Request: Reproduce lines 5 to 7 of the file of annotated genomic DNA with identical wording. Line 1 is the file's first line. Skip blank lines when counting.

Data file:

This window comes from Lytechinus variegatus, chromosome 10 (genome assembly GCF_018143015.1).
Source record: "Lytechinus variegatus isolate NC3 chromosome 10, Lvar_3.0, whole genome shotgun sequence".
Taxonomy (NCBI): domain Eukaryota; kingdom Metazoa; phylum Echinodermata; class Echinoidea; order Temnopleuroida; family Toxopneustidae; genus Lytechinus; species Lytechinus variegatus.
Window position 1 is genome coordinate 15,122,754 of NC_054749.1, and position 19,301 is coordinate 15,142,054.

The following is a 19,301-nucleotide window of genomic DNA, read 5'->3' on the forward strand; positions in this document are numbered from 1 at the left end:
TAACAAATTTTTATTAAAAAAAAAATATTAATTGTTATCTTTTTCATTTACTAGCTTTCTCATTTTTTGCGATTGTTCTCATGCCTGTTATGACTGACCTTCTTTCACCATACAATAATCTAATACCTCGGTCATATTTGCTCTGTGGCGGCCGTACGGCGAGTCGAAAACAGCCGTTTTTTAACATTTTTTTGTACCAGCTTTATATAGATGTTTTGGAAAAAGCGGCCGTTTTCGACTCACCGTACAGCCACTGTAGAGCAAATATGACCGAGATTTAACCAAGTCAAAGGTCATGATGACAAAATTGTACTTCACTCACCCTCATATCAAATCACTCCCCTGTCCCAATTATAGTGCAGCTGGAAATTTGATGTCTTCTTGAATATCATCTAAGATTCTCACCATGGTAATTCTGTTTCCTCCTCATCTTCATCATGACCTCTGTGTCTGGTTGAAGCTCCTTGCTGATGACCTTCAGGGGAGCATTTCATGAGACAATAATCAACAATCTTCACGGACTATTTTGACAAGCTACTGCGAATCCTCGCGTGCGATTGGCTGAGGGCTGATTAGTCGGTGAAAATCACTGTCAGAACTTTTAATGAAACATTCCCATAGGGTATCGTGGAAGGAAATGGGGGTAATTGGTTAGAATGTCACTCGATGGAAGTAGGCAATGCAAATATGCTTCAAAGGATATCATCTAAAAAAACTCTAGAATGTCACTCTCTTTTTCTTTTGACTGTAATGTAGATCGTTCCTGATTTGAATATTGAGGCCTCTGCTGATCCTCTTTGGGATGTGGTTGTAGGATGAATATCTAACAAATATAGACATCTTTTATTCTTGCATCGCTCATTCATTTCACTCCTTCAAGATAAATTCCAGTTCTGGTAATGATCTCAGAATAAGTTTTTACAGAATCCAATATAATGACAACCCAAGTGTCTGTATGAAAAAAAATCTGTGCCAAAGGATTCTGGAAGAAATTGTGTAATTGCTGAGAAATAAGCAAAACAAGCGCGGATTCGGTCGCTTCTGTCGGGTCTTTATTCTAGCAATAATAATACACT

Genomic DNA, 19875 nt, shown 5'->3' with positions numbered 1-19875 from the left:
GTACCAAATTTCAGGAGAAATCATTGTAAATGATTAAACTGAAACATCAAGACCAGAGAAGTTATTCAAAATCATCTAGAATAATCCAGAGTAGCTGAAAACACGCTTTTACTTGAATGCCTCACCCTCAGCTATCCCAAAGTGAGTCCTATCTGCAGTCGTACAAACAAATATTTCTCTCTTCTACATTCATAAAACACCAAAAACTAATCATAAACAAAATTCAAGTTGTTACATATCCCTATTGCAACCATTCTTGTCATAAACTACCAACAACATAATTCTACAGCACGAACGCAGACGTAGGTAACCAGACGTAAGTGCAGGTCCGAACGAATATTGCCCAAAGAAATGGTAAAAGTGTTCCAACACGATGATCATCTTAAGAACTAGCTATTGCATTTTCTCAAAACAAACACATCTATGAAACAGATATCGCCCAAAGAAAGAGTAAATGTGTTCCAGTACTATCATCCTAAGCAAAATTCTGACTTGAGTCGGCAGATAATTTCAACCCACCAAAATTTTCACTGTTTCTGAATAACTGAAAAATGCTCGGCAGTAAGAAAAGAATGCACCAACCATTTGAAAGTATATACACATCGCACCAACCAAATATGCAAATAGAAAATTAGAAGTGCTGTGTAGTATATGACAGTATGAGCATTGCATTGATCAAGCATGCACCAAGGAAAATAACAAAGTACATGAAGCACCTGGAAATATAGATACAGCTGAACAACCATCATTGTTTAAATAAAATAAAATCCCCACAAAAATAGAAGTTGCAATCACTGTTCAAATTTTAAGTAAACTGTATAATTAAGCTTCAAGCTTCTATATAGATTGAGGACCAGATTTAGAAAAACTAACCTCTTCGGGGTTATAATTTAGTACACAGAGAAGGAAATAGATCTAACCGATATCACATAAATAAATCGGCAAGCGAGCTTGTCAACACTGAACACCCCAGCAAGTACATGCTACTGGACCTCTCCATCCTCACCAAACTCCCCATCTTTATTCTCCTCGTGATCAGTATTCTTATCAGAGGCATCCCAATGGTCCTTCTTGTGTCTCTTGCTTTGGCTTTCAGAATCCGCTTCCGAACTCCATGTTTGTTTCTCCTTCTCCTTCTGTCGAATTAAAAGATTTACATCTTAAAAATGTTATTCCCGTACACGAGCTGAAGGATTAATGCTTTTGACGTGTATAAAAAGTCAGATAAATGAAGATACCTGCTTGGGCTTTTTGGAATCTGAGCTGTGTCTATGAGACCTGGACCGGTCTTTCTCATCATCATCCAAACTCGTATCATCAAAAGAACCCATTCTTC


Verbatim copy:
The following is a 19,301-nucleotide window of genomic DNA, read 5'->3' on the forward strand; positions in this document are numbered from 1 at the left end:
TAACAAATTTTTATTAAAAAAAAAATATTAATTGTTATCTTTTTCATTTACTAGCTTTCTCATTTTTTGCGATTGTTCTCATGCCTGTTATGACTGACCTTCTTTCACCATACAATAATCTAATACCTCGGTCATATTTGCTCTGTGGCGGCCGTACGGCGAGTCGAAAACAGCCGTTTTTTAACATTTTTTTGTACCAGCTTTATATAGATGTTTTGGAAAAAGCGGCCGTTTTCGACTCACCGTACAGCCACTGTAGAGCAAATATGACCGAGATTTAACCAAGTCAAAGGTCATGATGACAAAATTGTACTTCACTCACCCTCATATCAAATCACTCCCCTGTCCCAATTATAGTGCAGCTGGAAATTTGATGTCTTCTTGAATATCATCTAAGATTCTCACCATGGTAATTCTGTTTCCTCCTCATCTTCATCATGACCTCTGTGTCTGGTTGAAGCTCCTTGCTGATGACCTTCAGGGGAGCATTTCATGAGACAATAATCAACAATCTTCACGGACTATTTTGACAAGCTACTGCGAATCCTCGCGTGCGATTGGCTGAGGGCTGATTAGTCGGTGAAAATCACTGTCAGAACTTTTAATGAAACATTCCCATAGGGTATCGTGGAAGGAAATGGGGGTAATTGGTTAGAATGTCACTCGATGGAAGTAGGCAATGCAAATATGCTTCAAAGGATATCATCTAAAAAAACTCTAGAATGTCACTCTCTTTTTCTTTTGACTGTAATGTAGATCGTTCCTGATTTGAATATTGAGGCCTCTGCTGATCCTCTTTGGGATGTGGTTGTAGGATGAATATCTAACAAATATAGACATCTTTTATTCTTGCATCGCTCATTCATTTCACTCCTTCAAGATAAATTCCAGTTCTGGTAATGATCTCAGAATAAGTTTTTACAGAATCCAATATAATGACAACCCAAGTGTCTGTATGAAAAAAAATCTGTGCCAAAGGATTCTGGAAGAAATTGTGTAATTGCTGAGAAATAAGCAAAACAAGCGCGGATTCGGTCGCTTCTGTCGGGTCTTTATTCTAGCAATAATAATACACT

Genomic DNA, 19875 nt, shown 5'->3' with positions numbered 1-19875 from the left: